Visit Hot Springs CEO Steve Arrison shared his thoughts on advancing tourism in Hot Springs while addressing Hot Springs National Park Rotary Club on Wednesday, ideas that grew out of a discussion on Little Rock’s own “tourism master plan.”
“I was sort of sitting in the office talking to (VHS Director of Marketing) Bill Solleder the other day and I said, ‘We can do that for a lot less than $300,000,” the cost of Little Rock’s plan, Arrison said. “And so, I came up with some ideas of ways that I think in the future we can improve tourism.”
Arrison described a tourism master plan as “where are you now in tourism? Where do you wanna be? How are you gonna get there?” Hearing about Little Rock’s master plan got Arrison thinking and writing ideas down, he said.
“I’m not saying tomorrow, I’m not saying the next day, some of them might never happen, but these just came to top of mind,” he said.
Video not playing? Click here https://www.youtube.com/embed/kbL_BItvg4g
However, he is already working on his first idea, which is allowing beer and wine sales on Sunday in the community.
“There’s 21 communities in the state of Arkansas that allow total alcohol sales on Sunday, not just beer and wine, everything on Sunday,” he said.
“Rogers and Bentonville just passed it.
“We’re the number one tourism destination in the state. People come in here from all over the country, they rent houses, they have suites in hotels, and they can’t buy a bottle of wine to sit out on the dock and enjoy what we have to offer. We’re behind the times. We need to step up,” Arrison said.
His second idea included finally acquiring the Umetco Mining Corp. site off Highway 270 east and adding recreational activities such as soccer fields and pickleball courts. Encompassing about 600 acres, the land already has walking trails, he said. Purchasing the reclaimed mine has been discussed since 2013.
“We could open the doors tomorrow as a park,” Arrison said.
“This isn’t anything I’m saying is gonna happen right away, but we need to acquire the land. We’ve begun discussions with Umetco again that this could happen, but it’s gonna have to be a city-county partnership to have a regional park.”
Comparing his ideas with Little Rock’s tourism master plan, Arrison said although the Hot Springs Convention Center doesn’t need expanding, it does need to be kept “in first-class shape.”
Another recreational idea includes opening a few of the lakes in the Northwoods to nonmotorized kayaks, he said.
“It’s a diamond in the rough,” he said. “There’s so much more we can do out there, so we need to keep that on our agenda.”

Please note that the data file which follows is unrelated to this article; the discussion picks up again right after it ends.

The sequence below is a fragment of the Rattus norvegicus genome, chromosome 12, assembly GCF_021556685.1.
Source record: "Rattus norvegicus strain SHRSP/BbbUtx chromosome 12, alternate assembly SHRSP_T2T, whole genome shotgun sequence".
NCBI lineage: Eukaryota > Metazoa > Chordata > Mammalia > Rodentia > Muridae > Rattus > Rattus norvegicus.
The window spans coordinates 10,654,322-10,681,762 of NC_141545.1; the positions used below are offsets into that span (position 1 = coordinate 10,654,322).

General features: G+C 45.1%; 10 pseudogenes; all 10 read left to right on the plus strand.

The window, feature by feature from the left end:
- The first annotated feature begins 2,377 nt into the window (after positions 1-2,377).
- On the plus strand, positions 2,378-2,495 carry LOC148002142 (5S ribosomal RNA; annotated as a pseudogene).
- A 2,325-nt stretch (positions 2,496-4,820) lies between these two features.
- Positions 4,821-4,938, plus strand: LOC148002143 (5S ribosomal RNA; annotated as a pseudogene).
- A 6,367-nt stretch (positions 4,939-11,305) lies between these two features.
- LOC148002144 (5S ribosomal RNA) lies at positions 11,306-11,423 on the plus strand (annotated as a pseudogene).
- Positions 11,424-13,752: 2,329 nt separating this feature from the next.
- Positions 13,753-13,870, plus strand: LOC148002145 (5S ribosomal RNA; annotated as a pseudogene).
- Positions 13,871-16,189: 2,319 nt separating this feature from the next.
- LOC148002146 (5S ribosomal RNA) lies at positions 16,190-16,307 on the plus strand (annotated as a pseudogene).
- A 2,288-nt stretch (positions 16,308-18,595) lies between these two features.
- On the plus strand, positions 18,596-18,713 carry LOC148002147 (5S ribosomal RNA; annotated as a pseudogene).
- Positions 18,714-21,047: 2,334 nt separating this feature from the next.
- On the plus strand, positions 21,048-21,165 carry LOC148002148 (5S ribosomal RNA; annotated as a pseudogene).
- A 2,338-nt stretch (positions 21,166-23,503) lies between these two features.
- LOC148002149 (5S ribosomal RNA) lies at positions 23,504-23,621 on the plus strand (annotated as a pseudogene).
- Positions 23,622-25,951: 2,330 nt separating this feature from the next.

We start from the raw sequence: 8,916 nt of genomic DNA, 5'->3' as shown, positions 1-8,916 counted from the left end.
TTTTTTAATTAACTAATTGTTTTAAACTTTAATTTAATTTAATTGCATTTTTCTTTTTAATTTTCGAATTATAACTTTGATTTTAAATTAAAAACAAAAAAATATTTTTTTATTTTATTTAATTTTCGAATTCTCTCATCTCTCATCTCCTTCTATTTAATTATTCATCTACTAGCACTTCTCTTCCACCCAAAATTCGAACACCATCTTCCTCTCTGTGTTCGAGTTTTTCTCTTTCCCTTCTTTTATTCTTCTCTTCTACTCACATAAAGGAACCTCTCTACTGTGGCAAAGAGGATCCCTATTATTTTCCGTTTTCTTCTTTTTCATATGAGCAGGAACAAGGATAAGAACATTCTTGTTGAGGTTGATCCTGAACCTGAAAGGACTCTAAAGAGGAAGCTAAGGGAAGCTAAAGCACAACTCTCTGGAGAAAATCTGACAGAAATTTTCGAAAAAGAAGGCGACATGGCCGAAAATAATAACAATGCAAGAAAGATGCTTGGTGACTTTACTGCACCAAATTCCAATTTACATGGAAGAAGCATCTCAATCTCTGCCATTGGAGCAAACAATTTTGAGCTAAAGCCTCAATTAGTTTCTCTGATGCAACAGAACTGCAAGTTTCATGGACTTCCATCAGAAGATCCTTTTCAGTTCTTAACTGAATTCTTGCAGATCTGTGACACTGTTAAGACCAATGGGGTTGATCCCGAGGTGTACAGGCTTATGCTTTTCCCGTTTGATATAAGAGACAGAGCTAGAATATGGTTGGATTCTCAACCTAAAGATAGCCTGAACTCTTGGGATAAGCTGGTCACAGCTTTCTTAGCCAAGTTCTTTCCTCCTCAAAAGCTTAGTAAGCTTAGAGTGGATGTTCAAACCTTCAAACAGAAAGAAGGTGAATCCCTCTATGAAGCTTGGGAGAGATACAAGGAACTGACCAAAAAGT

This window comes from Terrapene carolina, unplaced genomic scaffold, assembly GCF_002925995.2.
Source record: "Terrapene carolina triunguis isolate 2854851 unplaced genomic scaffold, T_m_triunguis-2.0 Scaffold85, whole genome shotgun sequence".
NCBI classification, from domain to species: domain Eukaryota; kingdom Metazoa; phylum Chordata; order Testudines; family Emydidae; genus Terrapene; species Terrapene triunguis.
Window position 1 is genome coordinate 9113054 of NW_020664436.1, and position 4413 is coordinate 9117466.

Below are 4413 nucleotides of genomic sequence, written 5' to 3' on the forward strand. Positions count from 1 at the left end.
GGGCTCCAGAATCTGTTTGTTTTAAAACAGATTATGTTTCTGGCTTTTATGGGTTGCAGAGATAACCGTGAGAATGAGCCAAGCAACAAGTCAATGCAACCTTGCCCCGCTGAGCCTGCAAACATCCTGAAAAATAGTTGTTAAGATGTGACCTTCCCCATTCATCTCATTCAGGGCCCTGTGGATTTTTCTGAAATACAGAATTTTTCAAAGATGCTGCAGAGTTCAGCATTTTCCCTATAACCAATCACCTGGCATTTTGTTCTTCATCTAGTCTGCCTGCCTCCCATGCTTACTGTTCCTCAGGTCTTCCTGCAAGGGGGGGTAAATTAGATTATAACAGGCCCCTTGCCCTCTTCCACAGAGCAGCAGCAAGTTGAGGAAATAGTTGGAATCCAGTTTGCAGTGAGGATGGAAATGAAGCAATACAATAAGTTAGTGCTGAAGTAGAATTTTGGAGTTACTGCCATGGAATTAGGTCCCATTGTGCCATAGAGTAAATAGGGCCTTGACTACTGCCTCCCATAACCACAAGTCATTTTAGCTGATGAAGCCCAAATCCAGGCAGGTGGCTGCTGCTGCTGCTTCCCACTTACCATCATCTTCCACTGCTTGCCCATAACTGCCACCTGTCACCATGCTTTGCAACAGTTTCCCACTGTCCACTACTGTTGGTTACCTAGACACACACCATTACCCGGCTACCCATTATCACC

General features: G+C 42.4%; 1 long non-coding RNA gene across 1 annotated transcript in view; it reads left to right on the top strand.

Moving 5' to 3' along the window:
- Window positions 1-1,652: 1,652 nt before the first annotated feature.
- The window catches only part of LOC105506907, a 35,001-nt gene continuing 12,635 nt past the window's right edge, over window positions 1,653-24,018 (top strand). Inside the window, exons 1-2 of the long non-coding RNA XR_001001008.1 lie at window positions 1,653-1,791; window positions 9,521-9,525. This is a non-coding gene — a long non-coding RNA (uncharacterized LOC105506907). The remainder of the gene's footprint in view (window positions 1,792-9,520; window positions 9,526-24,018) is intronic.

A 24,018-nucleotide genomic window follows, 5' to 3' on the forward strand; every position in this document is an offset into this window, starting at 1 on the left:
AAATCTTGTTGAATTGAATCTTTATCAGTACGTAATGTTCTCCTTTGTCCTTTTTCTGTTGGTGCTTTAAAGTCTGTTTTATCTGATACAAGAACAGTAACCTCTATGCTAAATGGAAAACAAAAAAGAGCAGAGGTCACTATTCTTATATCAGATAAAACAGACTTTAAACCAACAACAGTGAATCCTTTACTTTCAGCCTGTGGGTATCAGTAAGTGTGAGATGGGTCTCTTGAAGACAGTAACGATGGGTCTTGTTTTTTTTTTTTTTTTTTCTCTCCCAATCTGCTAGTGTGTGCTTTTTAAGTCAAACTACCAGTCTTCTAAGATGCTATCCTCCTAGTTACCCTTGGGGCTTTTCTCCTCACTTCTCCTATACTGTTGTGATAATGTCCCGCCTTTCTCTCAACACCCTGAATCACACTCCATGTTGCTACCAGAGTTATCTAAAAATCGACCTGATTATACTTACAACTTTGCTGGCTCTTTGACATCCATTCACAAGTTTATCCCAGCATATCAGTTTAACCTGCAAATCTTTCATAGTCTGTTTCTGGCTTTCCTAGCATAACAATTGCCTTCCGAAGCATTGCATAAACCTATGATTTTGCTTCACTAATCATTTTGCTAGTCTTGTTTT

Arrison next described his vision for the Majestic Hotel site.
“What I’d like to see at the Majestic site is on the top, as you’re looking at it, the first thing you see is like the dancing fountains in Branson. … Don’t have to be that big, not that big,” he said.
“On the site, a nice plaza with maybe a boutique hotel with a spa, take advantage of the waters. Maybe some mixed juice developments around the side, little bars, stores, restaurants.”
He also mentioned the potential to establish a new district near Oaklawn.
“Let’s play off that, where you leave there, there’s places to go,” he said. “I mean, it’s just begging for something to happen in that way.”
Other ideas he mentioned that are already underway include additional parking downtown and maintaining a surplus water supply. He also cited a shortage of affordable housing and workforce development, which he said he hopes the city will address soon.
“It’s very expensive to live here, and, you know, you’re trying to pay hourly employees, you gotta have a place to live and a workforce.”
The final idea he presented involves adding indoor pickleball courts to Uptown Hot Springs, the former Hot Springs Mall.
“Just take one of those huge empty spots,” he said. “If they don’t have carpet, you don’t even have to do anything, just mark the floors. You’ve got air conditioning, you’ve got restrooms. What more do you want?”
From Little Rock’s $300,000 plan, Arrison said it was reported that one of the main findings was “that Little Rock residents (have) a lack of pride in their city. They do not have a high opinion of it. That’s not true for Hot Springs.”
Arrison also went over last year’s tourism statistics and the plans for this year, noting his presentation was “not endorsed by the city board or the city manager.”
“We’ve been on a roll since COVID,” he said. “The last four months of COVID, the four in the last five months of 2019, our collections of the hospitality tax set records.”
From 2020 to 2021, the hospitality tax collection saw a 30% increase, and from 2021 to 2022, it saw a 14% increase, he said, noting the commission has gone from collecting about $6 million to around $10 million.
The Hot Springs Advertising and Promotion Commission, which operates Visit Hot Springs, the city’s convention and visitors bureau, gets a list of people who stop at the Visitors Center each day. On Tuesday, there were around 182 on the list, he said. In the summer, more than 1,000 people visit the center in just one day.
“It’s amazing where these people are coming from,” Arrison said. “It used to be we’d just see them, it’d be the egg around Arkansas, where you get them from Louisiana, Oklahoma and Texas. It’s expanded.
“We’re getting them from California, Minnesota, Maine, and the amount of international business has surprised me. … I mean, Japan, Germany, Switzerland. I mean, every day, we have a couple foreigners go through there.
“People have discovered Hot Springs, and we just gotta keep this roll going.”